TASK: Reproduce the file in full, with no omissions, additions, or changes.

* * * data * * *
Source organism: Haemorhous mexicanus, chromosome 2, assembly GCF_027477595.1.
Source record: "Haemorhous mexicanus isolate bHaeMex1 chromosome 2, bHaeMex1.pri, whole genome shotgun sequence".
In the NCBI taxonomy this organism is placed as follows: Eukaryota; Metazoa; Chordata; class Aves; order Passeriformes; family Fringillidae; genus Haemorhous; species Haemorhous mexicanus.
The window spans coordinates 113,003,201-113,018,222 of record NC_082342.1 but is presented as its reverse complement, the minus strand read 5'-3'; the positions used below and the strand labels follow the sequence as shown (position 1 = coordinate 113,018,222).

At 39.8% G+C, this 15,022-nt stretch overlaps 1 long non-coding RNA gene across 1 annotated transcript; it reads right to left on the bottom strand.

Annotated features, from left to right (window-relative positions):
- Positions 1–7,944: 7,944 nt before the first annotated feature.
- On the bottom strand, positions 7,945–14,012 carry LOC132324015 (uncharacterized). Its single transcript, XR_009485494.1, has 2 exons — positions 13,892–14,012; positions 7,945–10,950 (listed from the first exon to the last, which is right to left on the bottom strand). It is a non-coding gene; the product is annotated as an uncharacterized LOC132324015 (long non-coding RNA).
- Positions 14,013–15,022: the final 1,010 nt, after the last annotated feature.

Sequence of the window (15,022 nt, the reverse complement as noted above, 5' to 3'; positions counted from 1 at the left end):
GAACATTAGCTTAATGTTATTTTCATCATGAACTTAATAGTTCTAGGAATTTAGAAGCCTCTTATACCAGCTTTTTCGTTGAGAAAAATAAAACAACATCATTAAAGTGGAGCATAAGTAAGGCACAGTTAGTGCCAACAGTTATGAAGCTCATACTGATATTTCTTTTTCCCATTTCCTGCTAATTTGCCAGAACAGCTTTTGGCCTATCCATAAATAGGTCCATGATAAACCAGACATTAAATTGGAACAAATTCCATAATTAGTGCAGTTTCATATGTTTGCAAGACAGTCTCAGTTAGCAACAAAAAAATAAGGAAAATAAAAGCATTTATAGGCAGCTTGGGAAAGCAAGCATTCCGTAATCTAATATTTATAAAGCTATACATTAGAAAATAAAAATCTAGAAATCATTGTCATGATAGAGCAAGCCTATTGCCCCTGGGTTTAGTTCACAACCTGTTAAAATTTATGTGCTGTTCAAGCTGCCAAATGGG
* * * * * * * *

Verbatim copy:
Source organism: Haemorhous mexicanus, chromosome 2, assembly GCF_027477595.1.
Source record: "Haemorhous mexicanus isolate bHaeMex1 chromosome 2, bHaeMex1.pri, whole genome shotgun sequence".
In the NCBI taxonomy this organism is placed as follows: Eukaryota; Metazoa; Chordata; class Aves; order Passeriformes; family Fringillidae; genus Haemorhous; species Haemorhous mexicanus.
The window spans coordinates 113,003,201-113,018,222 of record NC_082342.1 but is presented as its reverse complement, the minus strand read 5'-3'; the positions used below and the strand labels follow the sequence as shown (position 1 = coordinate 113,018,222).

At 39.8% G+C, this 15,022-nt stretch overlaps 1 long non-coding RNA gene across 1 annotated transcript; it reads right to left on the bottom strand.

Annotated features, from left to right (window-relative positions):
- Positions 1–7,944: 7,944 nt before the first annotated feature.
- On the bottom strand, positions 7,945–14,012 carry LOC132324015 (uncharacterized). Its single transcript, XR_009485494.1, has 2 exons — positions 13,892–14,012; positions 7,945–10,950 (listed from the first exon to the last, which is right to left on the bottom strand). It is a non-coding gene; the product is annotated as an uncharacterized LOC132324015 (long non-coding RNA).
- Positions 14,013–15,022: the final 1,010 nt, after the last annotated feature.

Sequence of the window (15,022 nt, the reverse complement as noted above, 5' to 3'; positions counted from 1 at the left end):
GAACATTAGCTTAATGTTATTTTCATCATGAACTTAATAGTTCTAGGAATTTAGAAGCCTCTTATACCAGCTTTTTCGTTGAGAAAAATAAAACAACATCATTAAAGTGGAGCATAAGTAAGGCACAGTTAGTGCCAACAGTTATGAAGCTCATACTGATATTTCTTTTTCCCATTTCCTGCTAATTTGCCAGAACAGCTTTTGGCCTATCCATAAATAGGTCCATGATAAACCAGACATTAAATTGGAACAAATTCCATAATTAGTGCAGTTTCATATGTTTGCAAGACAGTCTCAGTTAGCAACAAAAAAATAAGGAAAATAAAAGCATTTATAGGCAGCTTGGGAAAGCAAGCATTCCGTAATCTAATATTTATAAAGCTATACATTAGAAAATAAAAATCTAGAAATCATTGTCATGATAGAGCAAGCCTATTGCCCCTGGGTTTAGTTCACAACCTGTTAAAATTTATGTGCTGTTCAAGCTGCCAAATGGG